So What Now Orange County…Covid PCR, Antibody, Vaccine FAQ’s

Sometimes, trends change just because that’s what trends do….think -popcorn ceilings. We like them (ok, our parents liked them) then we don’t – and prefer a different trend. 

Other times, the new trend is due to a change in circumstances—think -gas powered SUV’s replaced by electric cars as being in vogue to reduce carbon footprints as well as avoiding gas stations.

Let’s revisit 1953 and the film The Wild One.  Pogo sticks were featured and before you could say Tutti Frutti Ice Cream, Pogo sticks were all the rage. For those unfamiliar with the 20th Century, a pogo stick was a device for jumping off the ground in a standing position, consisting of a pole with a handle at the top and footrests near the bottom, and a spring located somewhere along the pole. Ok, I agree it sounds underwhelming, but if you were a ten year old in a housing tract in the Eisenhower 50’s, and had a Pogo Stick, you were “King of the Neighborhood.”

 Yet, by 1960, Pogo sticks started rusting in the back of the garage next to the linseed green linoleum leftover from the kitchen floor remodel. (Yes, another trend that didn’t last; thank God!) Although Pogo sticks still had a lot going for them, in 1958, the Wham-O Corporation started production of a plastic hoop, inspired by a bamboo exercise hoop popular in Australia. To use it, you pretended you were doing the Hula with the hoop around your waist….a Hula Hoop! This began one of the largest fads America has seen, before or after.

They were much less expensive than Pogo sticks. And anyone, from a kindergartener, to an adolescent, to a teen, and even Mom and Dad–heck, even Grandma and Grandpa, had their own Hula Hoop. They could be used to exercise, have endurance contests, and- once you learned the trick- even toss it away, and it would “walk” itself back to you.

Sometimes, a new fancy needs a little boost-especially when it can improve the health and well-being of our community. That is where today’s blog comes in.

In 2020, testing for Covid was all the rage—we promoted it here with the “TEST TEST TEST” mantra. And it became more and more essential as the numbers rose toward the last three months of the year.

We had the rapid test. The gold standard PCR test. The saliva test. The expedited test, all with different accuracies, prices, and difficulty in finding somewhere to do it.

At Caduceus and PDQ we were militant about getting enough tests for our patients, not requiring symptoms to test, and demanding a test of cure (a negative test after a positive one) to be cleared.

People used the PCR to get back to work, travel, gain entrance to a family party, and even be reassured visiting the seniors in their lives. People would wait in their cars for hours, plead on Facebook for sites they could get a Covid test, TODAY!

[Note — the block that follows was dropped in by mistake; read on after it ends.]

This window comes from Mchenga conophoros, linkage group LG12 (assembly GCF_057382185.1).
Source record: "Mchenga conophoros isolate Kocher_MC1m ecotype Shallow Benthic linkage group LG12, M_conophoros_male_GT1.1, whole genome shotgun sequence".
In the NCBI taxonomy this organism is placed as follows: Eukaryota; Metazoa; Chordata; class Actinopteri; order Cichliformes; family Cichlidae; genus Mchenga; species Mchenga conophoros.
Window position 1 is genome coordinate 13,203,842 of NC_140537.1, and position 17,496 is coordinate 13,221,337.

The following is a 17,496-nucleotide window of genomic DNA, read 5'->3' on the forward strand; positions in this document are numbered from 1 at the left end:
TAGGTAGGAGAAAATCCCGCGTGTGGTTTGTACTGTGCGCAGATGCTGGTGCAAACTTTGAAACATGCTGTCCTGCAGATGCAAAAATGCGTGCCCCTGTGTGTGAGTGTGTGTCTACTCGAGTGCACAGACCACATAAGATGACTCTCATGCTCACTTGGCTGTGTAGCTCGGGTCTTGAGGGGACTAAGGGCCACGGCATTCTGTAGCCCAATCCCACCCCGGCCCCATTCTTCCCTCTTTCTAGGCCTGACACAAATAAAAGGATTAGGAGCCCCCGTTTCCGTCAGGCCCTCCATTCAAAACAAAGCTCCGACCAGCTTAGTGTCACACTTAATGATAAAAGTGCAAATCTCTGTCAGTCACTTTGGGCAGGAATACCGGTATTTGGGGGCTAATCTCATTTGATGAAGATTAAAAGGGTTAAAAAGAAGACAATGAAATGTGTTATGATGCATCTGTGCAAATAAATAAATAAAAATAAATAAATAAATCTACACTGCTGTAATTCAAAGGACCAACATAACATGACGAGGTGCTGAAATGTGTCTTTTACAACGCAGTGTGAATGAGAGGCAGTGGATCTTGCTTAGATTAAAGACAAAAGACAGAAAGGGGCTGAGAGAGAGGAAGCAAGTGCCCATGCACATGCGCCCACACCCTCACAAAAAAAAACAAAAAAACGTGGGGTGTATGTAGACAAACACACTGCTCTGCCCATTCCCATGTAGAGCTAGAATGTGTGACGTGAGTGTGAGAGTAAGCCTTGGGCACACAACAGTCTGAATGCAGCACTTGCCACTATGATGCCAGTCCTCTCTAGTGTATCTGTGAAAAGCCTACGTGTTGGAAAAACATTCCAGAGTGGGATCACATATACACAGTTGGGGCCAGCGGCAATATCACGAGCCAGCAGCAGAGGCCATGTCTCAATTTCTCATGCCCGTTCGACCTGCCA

Now, in 2021, it is still important to keep an eye on whether your contagious —and by all means, check a PCR if you have symptoms of Covid. But we have a candidate for a new Covid fad–the forgotten antibody tests.

First, we must clear up one falsehood about Covid antibodies. They DO protect against catching Covid. Somewhere, social media picked up on the CDC’s and the WHO’s advice that said we weren’t sure. But we are. Antibodies fight off Covid; period. How would a millennial type it?

Antibodies. Do. Work.

That’s what antibodies do. It would be like saying, we aren’t sure that blood carries oxygen, or the kidneys don’t filter our blood… They work, well, because they are antibodies.

If they didn’t, we just wasted trillions of dollars and time developing and giving vaccines. Because that’s how the vaccine works; it stimulates Covid antibodies which in turn fight off the Covid virus.

But when we discuss commercially available antibody tests, we are talking about checking the antibodies we form after exposure or an infection. What about the antibodies we form from a vaccine? As they say in OZ, “That’s a horse of a different color!”

The experts told us the antibodies from the vaccine are a different type of antibodies, which probably don’t show up on normal antibody testing. So no need to check antibodies after a vaccine, right?

Well….a lot of people did anyway, and guess what? A lot of them have antibodies. What do we do with this info? No one has any idea.

At Caduceus, we have diagnosed over 3,000 patients with current or past Covid infections. Only ONE was diagnosed with a positive PCR swab with positive antibodies, but he had no symptoms. A new study in progress will show NO Covid infections with 11,000 patients with antibodies. We are not saying antibodies are 100% protective. However, looking at available data, it is highly unlikely you will contract Covid if you have Covid antibodies.

If you look it up, the CDC as well as all the major research centers in the US, will say something like-